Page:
Ann Arbor’s Public Art Saga Continues

Four separate agenda items related to public art received action by the Ann Arbor city council at its Feb. 18, 2014 meeting – but three of those actions were to postpone. The end result was that no Percent for Art money was transferred from the public art fund back to its funds of origin.

Back on the council’s March 3 agenda will be two resolutions – or possibly just one – that would make such a fund transfer. Also back on March 3 will be a resolution extending the part-time public art administrator’s contract for six months and appropriating $18,500 for that purpose.

The council’s actions on Feb. 18 began with final approval to an amendment to the city’s public art ordinance. That amendment allowed the council to transfer money accumulated through the now demised Percent for Art program back to the funds from which that money was drawn. Those funds include street millage funds, sanitary sewer funds, stormwater funds and the like. That ordinance amendment passed on a 10-0 vote. Christopher Taylor (Ward 3) was absent from the 11-member council. The council had given initial approval to the ordinance amendment at its Feb. 3, 2014 meeting.

Any actual transfer of funds, however, required separate council action, with support from an eight-vote majority. Two different resolutions had been placed on the agenda addressing a fund transfer of money out of the public art fund. The first was sponsored by Jane Lumm (Ward 2), joined by Sumi Kailasapathy (Ward 1), Jack Eaton (Ward 4), and Mike Anglin (Ward 5), and the second by Sabra Briere (Ward 1). The council ultimately postponed action on both resolutions.

The council flipped the order of the resolution at the start of the meeting, when the agenda was approved. So Briere’s resolution was considered first. A key difference between the two resolutions was the amount to be transferred: Lumm’s resolution specified a $819,005 transfer while Briere’s specified $957,140. The increased amount in Briere’s proposal was based on canceling a stalled public art project at Argo Cascades.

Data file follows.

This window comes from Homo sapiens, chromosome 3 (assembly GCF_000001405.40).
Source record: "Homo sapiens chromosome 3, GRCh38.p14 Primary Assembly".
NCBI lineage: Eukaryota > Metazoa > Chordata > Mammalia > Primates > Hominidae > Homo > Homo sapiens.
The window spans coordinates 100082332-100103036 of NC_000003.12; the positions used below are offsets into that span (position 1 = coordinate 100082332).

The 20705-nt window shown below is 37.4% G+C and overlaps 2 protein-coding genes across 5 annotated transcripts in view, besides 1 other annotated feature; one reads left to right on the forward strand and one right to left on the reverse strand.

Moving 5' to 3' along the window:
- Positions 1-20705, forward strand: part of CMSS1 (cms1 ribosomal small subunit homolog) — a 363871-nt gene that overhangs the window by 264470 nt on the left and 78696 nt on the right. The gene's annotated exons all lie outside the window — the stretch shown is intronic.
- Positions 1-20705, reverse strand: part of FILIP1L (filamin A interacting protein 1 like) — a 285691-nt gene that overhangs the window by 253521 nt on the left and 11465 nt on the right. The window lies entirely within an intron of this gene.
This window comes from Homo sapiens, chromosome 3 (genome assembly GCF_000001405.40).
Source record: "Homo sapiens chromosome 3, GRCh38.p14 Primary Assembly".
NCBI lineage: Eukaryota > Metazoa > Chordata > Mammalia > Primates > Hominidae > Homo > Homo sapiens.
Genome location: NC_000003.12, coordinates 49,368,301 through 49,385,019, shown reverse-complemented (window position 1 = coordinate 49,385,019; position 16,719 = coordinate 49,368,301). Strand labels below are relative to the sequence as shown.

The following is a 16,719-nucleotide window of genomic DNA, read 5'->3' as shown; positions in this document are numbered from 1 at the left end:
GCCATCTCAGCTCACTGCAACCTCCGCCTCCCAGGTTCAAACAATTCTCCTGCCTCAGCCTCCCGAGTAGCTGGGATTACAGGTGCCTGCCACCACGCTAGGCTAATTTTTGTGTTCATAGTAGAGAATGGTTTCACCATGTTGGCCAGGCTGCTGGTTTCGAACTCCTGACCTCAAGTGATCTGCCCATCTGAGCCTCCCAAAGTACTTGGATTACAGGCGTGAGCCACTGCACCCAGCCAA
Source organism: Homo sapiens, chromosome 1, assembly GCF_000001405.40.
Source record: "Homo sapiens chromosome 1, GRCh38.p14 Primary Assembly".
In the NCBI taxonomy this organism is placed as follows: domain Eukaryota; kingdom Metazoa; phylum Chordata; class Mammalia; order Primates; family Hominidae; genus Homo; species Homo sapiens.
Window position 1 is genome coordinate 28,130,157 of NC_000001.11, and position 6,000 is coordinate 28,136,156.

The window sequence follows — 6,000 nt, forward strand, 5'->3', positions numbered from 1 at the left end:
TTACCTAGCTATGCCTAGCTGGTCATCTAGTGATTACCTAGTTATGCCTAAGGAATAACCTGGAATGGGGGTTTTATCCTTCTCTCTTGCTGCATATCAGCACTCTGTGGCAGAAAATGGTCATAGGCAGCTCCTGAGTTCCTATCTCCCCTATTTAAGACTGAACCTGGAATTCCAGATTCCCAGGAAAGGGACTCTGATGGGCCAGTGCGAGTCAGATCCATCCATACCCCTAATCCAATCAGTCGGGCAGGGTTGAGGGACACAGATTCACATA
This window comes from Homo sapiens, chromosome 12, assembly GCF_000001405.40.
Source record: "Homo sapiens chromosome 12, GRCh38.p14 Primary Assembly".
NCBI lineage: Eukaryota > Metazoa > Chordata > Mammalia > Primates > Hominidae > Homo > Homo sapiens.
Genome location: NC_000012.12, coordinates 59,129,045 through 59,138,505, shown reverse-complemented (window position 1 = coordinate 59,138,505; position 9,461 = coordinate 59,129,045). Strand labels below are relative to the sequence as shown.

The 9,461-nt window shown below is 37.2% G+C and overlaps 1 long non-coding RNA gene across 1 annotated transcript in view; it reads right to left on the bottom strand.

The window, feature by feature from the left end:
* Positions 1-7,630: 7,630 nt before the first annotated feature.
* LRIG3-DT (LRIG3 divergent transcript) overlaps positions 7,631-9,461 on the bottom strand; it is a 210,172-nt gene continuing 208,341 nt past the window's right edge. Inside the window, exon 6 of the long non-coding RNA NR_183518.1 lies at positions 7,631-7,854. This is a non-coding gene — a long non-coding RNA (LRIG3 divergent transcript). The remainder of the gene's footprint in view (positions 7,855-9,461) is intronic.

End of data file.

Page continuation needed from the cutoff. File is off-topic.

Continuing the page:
At the start of the council’s Feb. 18 meeting, the balance of unassigned funds accrued in the Percent for Art fund was $839,507. An additional $535,853 was earmarked for three projects that are underway: artwork at East Stadium bridges ($385,709), a rain garden at Kingsley and First ($7,009), and at Argo Cascades ($143,134). [.pdf of financial summary] A breakdown of the amounts that could be returned – and the funds of origin for the money – is covered here: [Art budget summary]

Another key element from Briere’s resolution was based on the council’s June 3, 2013 action to eliminate the Percent for Art funding mechanism, which also included a provision for a new approach to a public art program. The Percent for Art funding mechanism required 1% of all capital fund project budgets to be set aside for public art. The new approach enacted by the council last year can include city-funded art when it’s designed as an integral part of a capital project, as well as projects funded through a combination of private and public money.

So the resolution put forward by Briere included an instruction to the city administrator to direct city staff to develop a transition plan to be implemented by staff and the public art commission. It directed that plan to be presented to the council in about a year – before March 2, 2015. Briere’s resolution also directed the city administrator to establish a budget for public art administration for both the 2015 and 2016 fiscal years. [An initial list of requests from department heads for FY 2015, released by the city on Feb. 10, shows an $80,000 request for arts administration, which includes funds for a full-time art administrator, drawn from the general fund. FY 2015 runs from July 1, 2014 through June 30, 2015.]

Lumm and Kailasapathy felt the direction to establish a budget was too vague and they were not prepared to support the resolution on that basis.